RLA force Nottingham City Council to remove Selective Licensing Conditions

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RLA force Nottingham City Council to drop more Selective Licensing Conditions

At a packed Selective Licensing meeting of Nottingham letting agents David Hobbs – Operations Manager, Nottingham City Council announced that the council was dropping further requirements relating to EICR’s, EPC’s on exempt properties, additional insurance and inventory requirements.

This was following legal advice surrounding the Hyndburn Case and subsequent lobbying by the Residential Landlords Association.

The council wanted to introduce as part of the Selective Licensing conditions a requirement for landlords to get extra insurance to cover re-housing occupiers if the need arose. They also wanted property inventories and Electrical Installation Condition Reports but following further discussions and a detailed letter insinuating legal recourse by the RLA the council have now sensationally dropped those requirements.

However Mr Hobbs, Operations manager for the scheme, one of the largest outside London covering 32,000 properties spoke briefly about it to confirm that there is still a requirement for the property to have landlord insurance. And that the council would be operating a risk analysis of each property as part of the application process when determining which ones to inspect.

He went on to say that there is no longer a requirement to supply an EPC if the property is exempt, but that if landlords did not get an EPC and upload it at the application stage it would be viewed as a higher risk property and likely to be inspected. He confirmed that the same approach would be taken with EICR’s.

The scheme in Nottingham is scheduled to start on August 1st with applications opening on 1st July. We reported that the RLA had written to the council to present the case that these requirements were going beyond their powers and that selective licensing should not be used in this way.


Quick video explaining the scheme in Nottingham

We have reproduced some extracts from the RLA letter below.

Safety of Electrical Installations
Condition 6 states:
The licence holder shall ensure that the electrical installation in the house is kept safe and in proper working order at all times. The licence holder shall ensure that a satisfactory
Electrical Installation Condition Report (EICR) or Electrical Installation Certificate (EIC) is
produced at intervals of no more than 5 years or more frequently if indicated on the previous report and supply the most recent EICR / EIC to the Council within 7 days of the Council’s demand.
Section 90(1) Housing Act 2004 is clear that a licence “may include such conditions as the local authority consider appropriate for regulating the management, use or occupation of the house concerned.” In contrast to s67 Housing Act 2004, the equivalent provision in Part 2 of the Act, no mention is made in s90(1) HA of the use of conditions to regulate the “conditions and contents” of the property. This was emphasised
in the recent Court of Appeal case of Brown v Hyndburn Borough Council [2018] EWCA Civ 242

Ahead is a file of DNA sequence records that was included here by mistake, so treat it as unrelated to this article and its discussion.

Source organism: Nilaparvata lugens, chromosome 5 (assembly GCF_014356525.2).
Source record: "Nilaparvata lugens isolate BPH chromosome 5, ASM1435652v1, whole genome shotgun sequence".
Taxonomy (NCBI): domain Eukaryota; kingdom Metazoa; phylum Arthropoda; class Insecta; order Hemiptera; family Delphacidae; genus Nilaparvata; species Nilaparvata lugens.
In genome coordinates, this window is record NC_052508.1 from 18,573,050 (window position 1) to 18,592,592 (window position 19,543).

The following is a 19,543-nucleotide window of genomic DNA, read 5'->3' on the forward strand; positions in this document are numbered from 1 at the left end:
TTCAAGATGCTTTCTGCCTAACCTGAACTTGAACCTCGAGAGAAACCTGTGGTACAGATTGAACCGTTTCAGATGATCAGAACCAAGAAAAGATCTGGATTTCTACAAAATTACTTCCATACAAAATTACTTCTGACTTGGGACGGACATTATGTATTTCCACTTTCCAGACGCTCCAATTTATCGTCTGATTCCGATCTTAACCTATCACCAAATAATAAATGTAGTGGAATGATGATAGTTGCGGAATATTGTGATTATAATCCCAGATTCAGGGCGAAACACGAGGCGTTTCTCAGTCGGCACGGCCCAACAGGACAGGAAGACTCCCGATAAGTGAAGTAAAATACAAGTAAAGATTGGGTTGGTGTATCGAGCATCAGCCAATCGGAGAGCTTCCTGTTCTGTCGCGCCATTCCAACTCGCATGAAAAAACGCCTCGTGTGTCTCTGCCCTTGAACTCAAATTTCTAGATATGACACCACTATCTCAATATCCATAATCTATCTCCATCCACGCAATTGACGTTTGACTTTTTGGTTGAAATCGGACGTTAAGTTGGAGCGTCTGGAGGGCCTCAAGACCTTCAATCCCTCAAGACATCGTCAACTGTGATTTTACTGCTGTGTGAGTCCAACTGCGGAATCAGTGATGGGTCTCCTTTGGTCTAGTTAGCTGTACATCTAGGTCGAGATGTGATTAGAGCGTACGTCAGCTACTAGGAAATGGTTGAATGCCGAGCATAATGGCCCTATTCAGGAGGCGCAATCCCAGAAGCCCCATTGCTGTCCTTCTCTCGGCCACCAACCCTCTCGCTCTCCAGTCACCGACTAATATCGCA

Energy Performance Certificates where the property is a listed building
The Council acknowledges that listed buildings are not required to have a EPC but states
that they will require one to be submitted with the licence application in any event. The
Council has no power to require landlords to produce documents that they are not legally
require d to obtain.
In summary, we consider that the above 3 licence application requirements are excessive
and unnecessarily onerous to landlords. We request that the Council reviews its proposed
application requirements and removes these documents from the list
of required

Condition 29 relating to insurance

This clause requires the landlord to ensure there is suitable and sufficient buildings insurance in place during the course of the licence which should cover the costs of re-housing occupiers in the event of the need arising.

As set out above in relation to the application requirements, there is no legal requirement for landlord to take out insurance and this is a matter of choice for each landlord. While we encourage landlords to take out insurance and most landlords do choose to, this is not compulsory for landlords and the Council has no power to require this by way of selective licence condition.

Furthermore, unless the landlord has covenanted to do so under the tenancy agreement a landlord is under no legal obligation to arrange temporary accommodation for a tenant even if the property is rendered uninhabitable as a result of some unforeseen event.

The Council cannot impose a condition compelling landlords to obtain insurance and we consider that this clause should be removed.


Condition 30 relating to carrying out an inventory

This condition requires an inventory to be carried out before a new tenancy is issued. Again,

there is no requirement on landlords to carry out an inventory and this a decision for the

landlord. Some landlords decide not to take deposits from tenants and/or licensees and they are entitled to take the view that an inventory is not required.


While we accept that an inventory is best practice and landlords should be encouraged to

complete one, the requirement imposed by the Council is outside the scope of its power to include conditions regulating the management use or occupation of the house concerned.


The purpose of an inventory is to regulate the condition and contents of the property and the Council has no power to impose conditions in relation to this.


We therefore consider that this condition should also be removed.